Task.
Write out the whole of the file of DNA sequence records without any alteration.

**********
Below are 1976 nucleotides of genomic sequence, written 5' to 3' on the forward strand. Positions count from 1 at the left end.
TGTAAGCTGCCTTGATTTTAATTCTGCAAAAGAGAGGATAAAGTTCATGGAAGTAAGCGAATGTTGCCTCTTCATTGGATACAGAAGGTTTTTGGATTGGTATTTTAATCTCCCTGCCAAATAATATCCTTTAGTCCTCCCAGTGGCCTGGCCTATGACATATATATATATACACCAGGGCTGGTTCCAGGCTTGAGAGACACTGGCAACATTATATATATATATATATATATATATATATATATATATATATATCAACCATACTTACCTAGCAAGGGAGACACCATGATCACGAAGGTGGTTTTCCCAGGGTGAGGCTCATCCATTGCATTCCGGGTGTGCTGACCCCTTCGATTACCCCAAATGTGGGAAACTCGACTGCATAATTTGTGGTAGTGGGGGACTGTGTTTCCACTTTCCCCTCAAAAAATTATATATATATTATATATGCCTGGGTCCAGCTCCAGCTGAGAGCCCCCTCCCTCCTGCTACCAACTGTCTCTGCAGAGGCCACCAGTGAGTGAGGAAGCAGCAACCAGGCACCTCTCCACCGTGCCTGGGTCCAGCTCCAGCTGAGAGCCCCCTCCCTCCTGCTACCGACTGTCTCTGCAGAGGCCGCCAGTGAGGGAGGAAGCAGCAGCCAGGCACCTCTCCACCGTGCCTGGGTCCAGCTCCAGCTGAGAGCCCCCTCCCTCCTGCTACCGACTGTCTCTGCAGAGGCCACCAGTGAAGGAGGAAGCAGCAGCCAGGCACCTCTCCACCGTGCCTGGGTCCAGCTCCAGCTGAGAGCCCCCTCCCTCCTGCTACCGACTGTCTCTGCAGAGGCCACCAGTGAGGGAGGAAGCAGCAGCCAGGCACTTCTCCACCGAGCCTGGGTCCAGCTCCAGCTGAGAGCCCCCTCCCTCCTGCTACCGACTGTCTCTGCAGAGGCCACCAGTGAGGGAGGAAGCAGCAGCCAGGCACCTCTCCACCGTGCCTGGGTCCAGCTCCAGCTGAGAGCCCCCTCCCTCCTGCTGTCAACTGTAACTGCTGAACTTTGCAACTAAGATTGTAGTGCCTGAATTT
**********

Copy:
Below are 1976 nucleotides of genomic sequence, written 5' to 3' on the forward strand. Positions count from 1 at the left end.
TGTAAGCTGCCTTGATTTTAATTCTGCAAAAGAGAGGATAAAGTTCATGGAAGTAAGCGAATGTTGCCTCTTCATTGGATACAGAAGGTTTTTGGATTGGTATTTTAATCTCCCTGCCAAATAATATCCTTTAGTCCTCCCAGTGGCCTGGCCTATGACATATATATATATACACCAGGGCTGGTTCCAGGCTTGAGAGACACTGGCAACATTATATATATATATATATATATATATATATATATATATATATATCAACCATACTTACCTAGCAAGGGAGACACCATGATCACGAAGGTGGTTTTCCCAGGGTGAGGCTCATCCATTGCATTCCGGGTGTGCTGACCCCTTCGATTACCCCAAATGTGGGAAACTCGACTGCATAATTTGTGGTAGTGGGGGACTGTGTTTCCACTTTCCCCTCAAAAAATTATATATATATTATATATGCCTGGGTCCAGCTCCAGCTGAGAGCCCCCTCCCTCCTGCTACCAACTGTCTCTGCAGAGGCCACCAGTGAGTGAGGAAGCAGCAACCAGGCACCTCTCCACCGTGCCTGGGTCCAGCTCCAGCTGAGAGCCCCCTCCCTCCTGCTACCGACTGTCTCTGCAGAGGCCGCCAGTGAGGGAGGAAGCAGCAGCCAGGCACCTCTCCACCGTGCCTGGGTCCAGCTCCAGCTGAGAGCCCCCTCCCTCCTGCTACCGACTGTCTCTGCAGAGGCCACCAGTGAAGGAGGAAGCAGCAGCCAGGCACCTCTCCACCGTGCCTGGGTCCAGCTCCAGCTGAGAGCCCCCTCCCTCCTGCTACCGACTGTCTCTGCAGAGGCCACCAGTGAGGGAGGAAGCAGCAGCCAGGCACTTCTCCACCGAGCCTGGGTCCAGCTCCAGCTGAGAGCCCCCTCCCTCCTGCTACCGACTGTCTCTGCAGAGGCCACCAGTGAGGGAGGAAGCAGCAGCCAGGCACCTCTCCACCGTGCCTGGGTCCAGCTCCAGCTGAGAGCCCCCTCCCTCCTGCTGTCAACTGTAACTGCTGAACTTTGCAACTAAGATTGTAGTGCCTGAATTT